Soapbox

UAW wants to build lots of electric vehicles, but for fair wages

A United Auto Workers line worker loads stamped wheel housings at a General Motors plant in Pontiac, Mich. The union says it wants its workers to keep good jobs as the industry moves toward electric vehicles.
A United Auto Workers line worker loads stamped wheel housings at a General Motors plant in Pontiac, Mich. The union says it wants its workers to keep good jobs as the industry moves toward electric vehicles. AP file

Erika D. Smith’s recent column got the UAW position on electric vehicles wrong (“Trump isn’t alone hating electric cars. Ask Tesla,” Editorial notebook, Aug. 10). UAW members build tens of thousands of EVs and want to build more.

Like a midnight tweet from Elon Musk that missed the mark, the column missed the fact that the UAW is dealing with the real-world implications of technological change for our members and the public in a thoughtful, meaningful and planned way.

 
Opinion

One lesson of the past is what happens when workers displaced by technology are faced with a lack of transition to new jobs that pay living wages. There is a disruption that bubbles up from industry, to neighborhoods and communities and to the halls of California’s state Capitol and Congress.

The UAW is committed to take these lessons and turn these challenges into opportunities. And the UAW has a long history of support for environmental advocacy -- supporting fuel economy standards and the Paris climate change accords and our historic role as the main backer of the original Earth Day celebration.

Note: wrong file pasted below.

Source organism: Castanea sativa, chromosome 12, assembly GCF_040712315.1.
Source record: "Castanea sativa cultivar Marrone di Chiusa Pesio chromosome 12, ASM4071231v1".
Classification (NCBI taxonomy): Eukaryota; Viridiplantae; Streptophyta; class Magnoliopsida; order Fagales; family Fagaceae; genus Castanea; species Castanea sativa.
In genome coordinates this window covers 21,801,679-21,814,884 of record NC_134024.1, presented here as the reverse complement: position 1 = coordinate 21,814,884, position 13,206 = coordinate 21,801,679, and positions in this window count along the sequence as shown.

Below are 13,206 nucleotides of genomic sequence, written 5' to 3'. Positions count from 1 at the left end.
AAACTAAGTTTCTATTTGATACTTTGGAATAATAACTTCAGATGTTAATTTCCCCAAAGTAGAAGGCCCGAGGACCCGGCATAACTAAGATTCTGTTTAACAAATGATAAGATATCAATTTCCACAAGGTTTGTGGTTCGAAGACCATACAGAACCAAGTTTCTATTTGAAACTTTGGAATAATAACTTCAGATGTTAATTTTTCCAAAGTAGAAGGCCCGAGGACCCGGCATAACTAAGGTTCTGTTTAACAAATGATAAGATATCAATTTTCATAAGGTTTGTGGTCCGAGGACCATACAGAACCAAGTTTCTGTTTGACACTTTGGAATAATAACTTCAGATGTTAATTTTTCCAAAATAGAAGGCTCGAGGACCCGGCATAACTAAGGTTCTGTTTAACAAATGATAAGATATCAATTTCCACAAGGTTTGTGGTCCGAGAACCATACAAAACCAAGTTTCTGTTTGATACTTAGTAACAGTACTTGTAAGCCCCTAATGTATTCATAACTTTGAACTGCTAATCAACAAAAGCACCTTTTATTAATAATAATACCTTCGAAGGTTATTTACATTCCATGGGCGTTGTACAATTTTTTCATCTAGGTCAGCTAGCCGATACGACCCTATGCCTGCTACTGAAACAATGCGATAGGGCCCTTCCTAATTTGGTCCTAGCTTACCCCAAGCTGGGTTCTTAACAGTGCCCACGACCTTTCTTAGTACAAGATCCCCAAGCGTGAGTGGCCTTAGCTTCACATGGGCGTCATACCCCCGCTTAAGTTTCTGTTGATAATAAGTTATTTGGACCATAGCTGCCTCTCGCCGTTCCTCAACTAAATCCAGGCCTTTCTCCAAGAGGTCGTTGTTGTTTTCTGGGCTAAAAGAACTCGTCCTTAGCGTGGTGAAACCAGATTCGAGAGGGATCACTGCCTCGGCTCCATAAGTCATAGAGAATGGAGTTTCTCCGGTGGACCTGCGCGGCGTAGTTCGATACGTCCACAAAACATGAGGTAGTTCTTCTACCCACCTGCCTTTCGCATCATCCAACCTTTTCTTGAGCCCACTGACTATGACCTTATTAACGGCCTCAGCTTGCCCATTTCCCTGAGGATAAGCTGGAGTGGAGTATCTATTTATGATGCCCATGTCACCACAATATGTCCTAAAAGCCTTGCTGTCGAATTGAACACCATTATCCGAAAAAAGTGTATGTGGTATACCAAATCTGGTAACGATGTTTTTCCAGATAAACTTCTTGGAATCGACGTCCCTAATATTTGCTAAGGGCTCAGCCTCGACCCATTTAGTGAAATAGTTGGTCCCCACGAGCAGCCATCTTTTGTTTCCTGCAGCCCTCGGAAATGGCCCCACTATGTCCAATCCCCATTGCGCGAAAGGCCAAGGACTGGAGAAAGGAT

But that UAW commitment requires that these new jobs remain here and that they provide fair wages, benefits and safe working conditions. The key question the UAW asks is: Will the EV transition provide jobs for tens of thousands of American workers who currently make parts and components for internal combustion engines?

When we invest in quality manufacturing jobs, the rest of the economy benefits. UAW members build electric vehicles and want to keep building them and not be left behind.

The environment must win. Shareholders can win. And American workers and their families, who have shouldered the lost wages and job opportunities of past technology transitions, must win.

Gary Jones is president of the United Auto Workers. He can be contacted at feedback@uaw.org.

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